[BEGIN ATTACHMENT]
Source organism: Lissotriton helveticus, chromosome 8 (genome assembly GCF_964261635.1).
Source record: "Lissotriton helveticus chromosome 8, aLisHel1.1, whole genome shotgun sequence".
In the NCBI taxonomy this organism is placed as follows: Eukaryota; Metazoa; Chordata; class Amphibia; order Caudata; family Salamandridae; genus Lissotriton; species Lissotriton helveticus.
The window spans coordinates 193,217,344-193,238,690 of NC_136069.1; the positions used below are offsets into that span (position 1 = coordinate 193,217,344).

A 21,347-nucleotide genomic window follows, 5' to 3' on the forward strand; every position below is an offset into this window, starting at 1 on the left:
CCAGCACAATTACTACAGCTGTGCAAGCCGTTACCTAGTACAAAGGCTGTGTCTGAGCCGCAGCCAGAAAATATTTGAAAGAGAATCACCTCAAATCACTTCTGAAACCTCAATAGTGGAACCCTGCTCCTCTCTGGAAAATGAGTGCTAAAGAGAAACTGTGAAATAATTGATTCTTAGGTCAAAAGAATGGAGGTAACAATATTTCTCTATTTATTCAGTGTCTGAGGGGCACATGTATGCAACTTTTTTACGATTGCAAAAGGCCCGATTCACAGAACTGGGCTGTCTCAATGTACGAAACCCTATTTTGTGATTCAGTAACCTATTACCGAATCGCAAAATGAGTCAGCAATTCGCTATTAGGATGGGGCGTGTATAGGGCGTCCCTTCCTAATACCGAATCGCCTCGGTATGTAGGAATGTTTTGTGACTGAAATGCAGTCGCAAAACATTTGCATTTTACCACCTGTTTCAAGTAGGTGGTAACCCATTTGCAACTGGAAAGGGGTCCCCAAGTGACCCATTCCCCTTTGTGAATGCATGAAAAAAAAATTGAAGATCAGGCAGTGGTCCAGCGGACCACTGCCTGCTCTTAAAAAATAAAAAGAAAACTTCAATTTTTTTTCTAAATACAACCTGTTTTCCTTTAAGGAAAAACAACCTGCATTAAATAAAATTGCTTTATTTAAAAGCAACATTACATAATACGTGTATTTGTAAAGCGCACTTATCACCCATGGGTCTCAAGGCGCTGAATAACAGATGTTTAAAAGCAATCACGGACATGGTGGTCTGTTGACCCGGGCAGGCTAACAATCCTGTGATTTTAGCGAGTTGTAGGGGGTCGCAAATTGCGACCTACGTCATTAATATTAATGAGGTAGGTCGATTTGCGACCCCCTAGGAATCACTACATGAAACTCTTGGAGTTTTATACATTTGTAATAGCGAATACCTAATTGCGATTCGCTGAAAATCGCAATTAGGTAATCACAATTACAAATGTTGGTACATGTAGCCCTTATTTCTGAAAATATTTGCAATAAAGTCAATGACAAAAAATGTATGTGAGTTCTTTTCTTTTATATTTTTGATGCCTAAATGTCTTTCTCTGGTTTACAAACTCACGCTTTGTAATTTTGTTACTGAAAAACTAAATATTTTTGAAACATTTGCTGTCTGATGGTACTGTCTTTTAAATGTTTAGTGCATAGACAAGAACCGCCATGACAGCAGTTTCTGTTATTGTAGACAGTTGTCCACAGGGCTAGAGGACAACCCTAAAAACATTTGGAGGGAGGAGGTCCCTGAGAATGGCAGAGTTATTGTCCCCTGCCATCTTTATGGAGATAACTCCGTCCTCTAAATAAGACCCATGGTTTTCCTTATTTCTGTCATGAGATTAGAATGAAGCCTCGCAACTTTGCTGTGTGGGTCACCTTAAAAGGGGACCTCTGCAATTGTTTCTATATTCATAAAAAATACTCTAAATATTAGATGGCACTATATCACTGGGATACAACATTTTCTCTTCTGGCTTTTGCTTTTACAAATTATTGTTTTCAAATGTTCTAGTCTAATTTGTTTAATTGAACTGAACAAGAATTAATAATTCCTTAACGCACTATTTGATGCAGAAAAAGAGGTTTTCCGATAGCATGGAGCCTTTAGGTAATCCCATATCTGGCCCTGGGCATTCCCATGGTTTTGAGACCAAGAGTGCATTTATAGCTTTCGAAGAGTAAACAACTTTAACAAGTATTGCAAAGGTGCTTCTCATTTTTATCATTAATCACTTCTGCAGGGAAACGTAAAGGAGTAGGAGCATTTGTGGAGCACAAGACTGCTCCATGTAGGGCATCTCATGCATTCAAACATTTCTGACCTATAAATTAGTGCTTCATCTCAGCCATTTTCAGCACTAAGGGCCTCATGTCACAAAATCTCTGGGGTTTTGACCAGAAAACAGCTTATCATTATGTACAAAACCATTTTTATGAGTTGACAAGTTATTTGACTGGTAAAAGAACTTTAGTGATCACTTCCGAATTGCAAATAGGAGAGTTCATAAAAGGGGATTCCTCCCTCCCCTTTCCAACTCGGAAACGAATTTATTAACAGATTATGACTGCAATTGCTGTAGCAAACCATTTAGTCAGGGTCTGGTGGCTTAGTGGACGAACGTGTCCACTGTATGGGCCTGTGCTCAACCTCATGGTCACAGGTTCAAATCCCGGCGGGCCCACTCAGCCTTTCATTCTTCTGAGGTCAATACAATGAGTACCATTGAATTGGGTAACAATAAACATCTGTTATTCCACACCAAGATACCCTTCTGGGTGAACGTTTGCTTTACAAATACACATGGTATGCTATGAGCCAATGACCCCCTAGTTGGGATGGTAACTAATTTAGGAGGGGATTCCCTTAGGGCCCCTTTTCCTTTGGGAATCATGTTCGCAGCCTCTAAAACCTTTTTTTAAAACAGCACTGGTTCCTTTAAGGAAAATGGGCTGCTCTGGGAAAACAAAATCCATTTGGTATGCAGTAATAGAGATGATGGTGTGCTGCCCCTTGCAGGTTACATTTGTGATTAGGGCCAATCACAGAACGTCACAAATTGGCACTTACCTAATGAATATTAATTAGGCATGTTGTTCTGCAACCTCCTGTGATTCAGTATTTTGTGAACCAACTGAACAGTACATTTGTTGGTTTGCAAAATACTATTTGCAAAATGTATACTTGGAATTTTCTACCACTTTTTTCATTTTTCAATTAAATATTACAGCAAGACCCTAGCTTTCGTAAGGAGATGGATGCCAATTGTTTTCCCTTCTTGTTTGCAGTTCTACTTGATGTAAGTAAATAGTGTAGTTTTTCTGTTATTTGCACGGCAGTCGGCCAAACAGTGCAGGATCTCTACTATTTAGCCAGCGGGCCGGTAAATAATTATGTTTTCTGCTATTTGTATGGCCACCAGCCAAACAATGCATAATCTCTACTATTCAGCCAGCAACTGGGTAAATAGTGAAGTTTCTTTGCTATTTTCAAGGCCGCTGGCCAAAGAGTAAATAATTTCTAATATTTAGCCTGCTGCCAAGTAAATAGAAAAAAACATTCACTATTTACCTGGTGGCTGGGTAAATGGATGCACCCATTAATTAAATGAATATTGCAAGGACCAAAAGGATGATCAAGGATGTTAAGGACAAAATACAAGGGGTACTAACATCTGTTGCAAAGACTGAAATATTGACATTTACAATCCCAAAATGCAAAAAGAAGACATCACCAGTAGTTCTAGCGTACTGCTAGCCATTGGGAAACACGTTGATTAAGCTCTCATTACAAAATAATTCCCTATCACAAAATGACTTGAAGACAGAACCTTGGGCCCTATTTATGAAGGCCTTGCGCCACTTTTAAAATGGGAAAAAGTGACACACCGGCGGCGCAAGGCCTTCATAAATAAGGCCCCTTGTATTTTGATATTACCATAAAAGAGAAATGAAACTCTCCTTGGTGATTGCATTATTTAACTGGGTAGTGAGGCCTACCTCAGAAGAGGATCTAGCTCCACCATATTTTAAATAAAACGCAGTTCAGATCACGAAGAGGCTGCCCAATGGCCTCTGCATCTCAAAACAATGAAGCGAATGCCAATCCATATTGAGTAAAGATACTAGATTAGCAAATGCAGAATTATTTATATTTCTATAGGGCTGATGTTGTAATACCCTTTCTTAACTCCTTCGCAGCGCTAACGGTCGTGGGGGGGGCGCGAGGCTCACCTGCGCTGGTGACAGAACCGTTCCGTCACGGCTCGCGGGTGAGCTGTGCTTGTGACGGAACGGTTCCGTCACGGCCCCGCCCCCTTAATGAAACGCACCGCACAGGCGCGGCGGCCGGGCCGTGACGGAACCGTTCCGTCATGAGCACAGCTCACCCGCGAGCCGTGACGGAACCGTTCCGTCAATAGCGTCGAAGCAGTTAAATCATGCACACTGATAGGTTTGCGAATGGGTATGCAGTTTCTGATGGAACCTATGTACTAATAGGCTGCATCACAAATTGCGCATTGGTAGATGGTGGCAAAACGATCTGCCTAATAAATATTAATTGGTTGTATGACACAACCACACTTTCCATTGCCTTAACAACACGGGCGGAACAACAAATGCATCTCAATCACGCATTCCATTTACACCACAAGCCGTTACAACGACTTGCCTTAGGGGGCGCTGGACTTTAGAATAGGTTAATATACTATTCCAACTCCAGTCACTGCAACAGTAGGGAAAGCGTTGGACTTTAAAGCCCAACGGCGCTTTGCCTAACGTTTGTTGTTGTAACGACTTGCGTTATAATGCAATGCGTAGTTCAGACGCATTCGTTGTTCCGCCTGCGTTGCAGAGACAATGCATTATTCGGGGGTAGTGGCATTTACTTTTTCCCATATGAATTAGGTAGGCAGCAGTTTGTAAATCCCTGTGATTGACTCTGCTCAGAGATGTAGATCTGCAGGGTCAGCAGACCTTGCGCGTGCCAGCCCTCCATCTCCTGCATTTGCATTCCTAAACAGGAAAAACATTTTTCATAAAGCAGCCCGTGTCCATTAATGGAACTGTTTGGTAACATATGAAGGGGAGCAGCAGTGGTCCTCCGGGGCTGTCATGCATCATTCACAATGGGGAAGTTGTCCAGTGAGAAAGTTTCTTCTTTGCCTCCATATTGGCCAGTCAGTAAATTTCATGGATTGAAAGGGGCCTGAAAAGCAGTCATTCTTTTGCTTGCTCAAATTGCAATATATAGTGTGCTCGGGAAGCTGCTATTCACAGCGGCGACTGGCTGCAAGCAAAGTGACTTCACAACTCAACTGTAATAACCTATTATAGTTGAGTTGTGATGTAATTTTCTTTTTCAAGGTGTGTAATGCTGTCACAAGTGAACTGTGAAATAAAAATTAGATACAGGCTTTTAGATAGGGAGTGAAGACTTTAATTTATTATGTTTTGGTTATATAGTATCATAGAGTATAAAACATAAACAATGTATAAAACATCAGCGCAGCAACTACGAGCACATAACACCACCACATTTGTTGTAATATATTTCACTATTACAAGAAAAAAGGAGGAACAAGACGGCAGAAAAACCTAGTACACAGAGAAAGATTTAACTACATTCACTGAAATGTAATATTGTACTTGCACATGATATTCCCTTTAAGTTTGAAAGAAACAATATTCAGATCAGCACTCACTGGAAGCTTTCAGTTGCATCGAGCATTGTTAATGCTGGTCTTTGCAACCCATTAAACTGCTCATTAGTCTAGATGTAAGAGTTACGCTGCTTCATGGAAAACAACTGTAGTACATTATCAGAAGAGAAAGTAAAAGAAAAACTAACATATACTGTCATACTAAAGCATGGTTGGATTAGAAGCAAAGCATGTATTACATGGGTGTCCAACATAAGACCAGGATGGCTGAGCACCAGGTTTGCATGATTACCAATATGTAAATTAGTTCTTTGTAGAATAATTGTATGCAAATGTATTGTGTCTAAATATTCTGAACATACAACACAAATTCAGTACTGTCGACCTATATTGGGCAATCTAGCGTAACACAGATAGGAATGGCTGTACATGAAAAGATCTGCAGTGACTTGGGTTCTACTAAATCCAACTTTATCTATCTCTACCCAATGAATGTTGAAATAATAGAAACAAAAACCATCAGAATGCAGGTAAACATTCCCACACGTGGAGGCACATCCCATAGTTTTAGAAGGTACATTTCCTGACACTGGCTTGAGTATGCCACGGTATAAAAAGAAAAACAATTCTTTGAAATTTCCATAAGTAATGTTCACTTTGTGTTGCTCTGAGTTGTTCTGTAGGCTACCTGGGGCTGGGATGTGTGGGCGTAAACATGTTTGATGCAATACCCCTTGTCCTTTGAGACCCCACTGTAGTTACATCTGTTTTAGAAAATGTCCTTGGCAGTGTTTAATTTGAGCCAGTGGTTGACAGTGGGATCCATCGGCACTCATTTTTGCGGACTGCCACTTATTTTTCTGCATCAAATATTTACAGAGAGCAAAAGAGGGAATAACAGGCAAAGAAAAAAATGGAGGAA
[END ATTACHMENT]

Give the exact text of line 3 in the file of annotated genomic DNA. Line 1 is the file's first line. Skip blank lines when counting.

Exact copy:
In the NCBI taxonomy this organism is placed as follows: Eukaryota; Metazoa; Chordata; class Amphibia; order Caudata; family Salamandridae; genus Lissotriton; species Lissotriton helveticus.